Reported major crimes in the District of Columbia increased 2 percent in May compared with the same month last year, city oficials reported yesterday.
But they also said that the number of reported crimes increased by 18 percent for the 12-month period ending in May, compared with the previous year.
Mayor Marion Barry and police officials said they were encouraged by the relatively small increase in May since the monthly rate of increase for major crimes, including homicide, rape, aggravated assault, robbery, burglary, larceny and auto theft, for the first four months of this year has averaged 20 percent.
"We are pleased that this upward spiral has leveled off abruptly," Barry said. However, the mayor added, "Neither the chief not I are satisfied with these crime levels.
"This is a good beginning," Barry said. "We are gong to work hard as we can to make our city safe."
According to the monthly crime figures, homicides increased 18 percent from 17 in May a year ago to 20 in May 1980. The number of robberies jumped 11 percent from 591 to 654, and larcenies rose 4 percent from 2,419 to 2,507.
The number of rapes decreased 29 percent, from 31 in May a year ago to 22 in May 1980, while aggravated assault declined 2 percent from 281 to 275, burglaries dropped 1 percent from 1,262 to 1,247 and auto thefts decreased by 4 percent, from 332 to 319.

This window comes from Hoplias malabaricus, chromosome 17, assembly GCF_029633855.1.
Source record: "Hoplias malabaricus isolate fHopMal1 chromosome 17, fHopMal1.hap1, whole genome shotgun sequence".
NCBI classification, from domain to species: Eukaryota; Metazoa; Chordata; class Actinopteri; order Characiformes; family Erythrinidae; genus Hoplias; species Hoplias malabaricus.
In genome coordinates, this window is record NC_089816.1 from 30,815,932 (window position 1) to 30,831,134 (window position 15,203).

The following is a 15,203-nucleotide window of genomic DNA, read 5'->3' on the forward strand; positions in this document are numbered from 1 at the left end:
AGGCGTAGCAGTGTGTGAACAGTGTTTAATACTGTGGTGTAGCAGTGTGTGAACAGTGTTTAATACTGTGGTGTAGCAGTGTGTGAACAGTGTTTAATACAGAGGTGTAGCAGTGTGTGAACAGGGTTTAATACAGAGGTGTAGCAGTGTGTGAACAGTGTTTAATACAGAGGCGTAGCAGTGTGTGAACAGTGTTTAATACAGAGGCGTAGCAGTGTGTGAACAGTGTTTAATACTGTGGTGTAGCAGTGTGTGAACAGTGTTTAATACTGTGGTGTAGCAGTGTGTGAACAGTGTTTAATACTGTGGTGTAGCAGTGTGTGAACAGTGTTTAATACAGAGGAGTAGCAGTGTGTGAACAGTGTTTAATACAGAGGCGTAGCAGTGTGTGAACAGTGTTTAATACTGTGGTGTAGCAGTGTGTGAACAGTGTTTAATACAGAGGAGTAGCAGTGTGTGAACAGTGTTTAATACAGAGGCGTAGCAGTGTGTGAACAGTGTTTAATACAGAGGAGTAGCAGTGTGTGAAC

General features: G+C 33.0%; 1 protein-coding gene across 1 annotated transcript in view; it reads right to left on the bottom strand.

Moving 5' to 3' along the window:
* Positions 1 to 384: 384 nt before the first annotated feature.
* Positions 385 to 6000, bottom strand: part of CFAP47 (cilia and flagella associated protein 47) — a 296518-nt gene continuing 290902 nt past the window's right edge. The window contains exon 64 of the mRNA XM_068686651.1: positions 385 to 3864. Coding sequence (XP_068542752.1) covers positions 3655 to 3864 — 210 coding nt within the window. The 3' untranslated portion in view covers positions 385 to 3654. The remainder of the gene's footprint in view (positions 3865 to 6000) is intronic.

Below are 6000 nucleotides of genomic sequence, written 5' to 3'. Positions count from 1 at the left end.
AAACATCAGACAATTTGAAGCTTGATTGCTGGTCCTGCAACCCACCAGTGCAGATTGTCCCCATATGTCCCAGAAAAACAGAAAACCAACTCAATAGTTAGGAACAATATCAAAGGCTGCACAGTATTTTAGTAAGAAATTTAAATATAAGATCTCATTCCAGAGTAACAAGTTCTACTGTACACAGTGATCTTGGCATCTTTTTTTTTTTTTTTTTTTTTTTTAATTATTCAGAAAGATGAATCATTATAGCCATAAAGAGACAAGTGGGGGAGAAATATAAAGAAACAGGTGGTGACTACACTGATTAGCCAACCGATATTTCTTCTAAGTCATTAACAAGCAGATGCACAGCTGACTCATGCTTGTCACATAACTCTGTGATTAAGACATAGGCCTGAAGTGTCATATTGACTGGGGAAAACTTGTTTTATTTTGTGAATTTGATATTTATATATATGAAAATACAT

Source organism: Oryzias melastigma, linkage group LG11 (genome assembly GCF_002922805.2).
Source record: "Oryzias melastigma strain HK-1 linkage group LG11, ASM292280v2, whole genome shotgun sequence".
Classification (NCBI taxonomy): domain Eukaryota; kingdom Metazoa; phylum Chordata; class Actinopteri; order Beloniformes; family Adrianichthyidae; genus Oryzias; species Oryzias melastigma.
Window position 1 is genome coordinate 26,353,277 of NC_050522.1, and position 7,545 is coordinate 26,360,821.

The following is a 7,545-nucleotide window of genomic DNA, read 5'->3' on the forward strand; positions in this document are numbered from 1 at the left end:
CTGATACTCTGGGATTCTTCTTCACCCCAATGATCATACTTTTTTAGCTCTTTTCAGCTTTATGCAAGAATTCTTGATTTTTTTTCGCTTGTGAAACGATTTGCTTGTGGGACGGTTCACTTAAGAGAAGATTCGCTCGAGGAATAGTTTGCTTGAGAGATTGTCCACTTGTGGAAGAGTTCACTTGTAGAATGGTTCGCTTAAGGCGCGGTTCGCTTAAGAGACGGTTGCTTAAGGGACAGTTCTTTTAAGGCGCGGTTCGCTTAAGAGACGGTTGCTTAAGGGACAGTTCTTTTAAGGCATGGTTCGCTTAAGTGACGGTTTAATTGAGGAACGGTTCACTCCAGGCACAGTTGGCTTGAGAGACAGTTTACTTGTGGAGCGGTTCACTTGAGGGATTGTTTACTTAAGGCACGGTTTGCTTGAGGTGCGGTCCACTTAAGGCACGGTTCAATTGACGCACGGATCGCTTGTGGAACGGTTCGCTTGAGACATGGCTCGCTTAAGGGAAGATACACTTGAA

D.C. Police Chief Burtell M. Jefferson, who is retiring June 30, said, "The overall effort is beginning to pay off." He praised police officers and Barry's 13-point crime prevention plan initiated in February.
D.C. Police Chief-designate Maurice T. Turner said many programs in the plan, which calls for greater participation by the community in crime prevention, increased lighting in high crime areas and changes in police patrols, are beginning to show some success.
As part of the plan, Barry and the police urged D.C. residents to surrender their unregistered handguns to police. Turner said 79 unregistered handguns have been surrendered.
Although Barry and police officials credited the crime prevention plan for the declining rate of increase in crime for May, the mayor cautioned that the figures should not be used as "a barometer of success of failure" of the 13-point plan. He said he expects the monthly crime statistics "to go up and down. We never will be a complete success until we rid the city of all crime."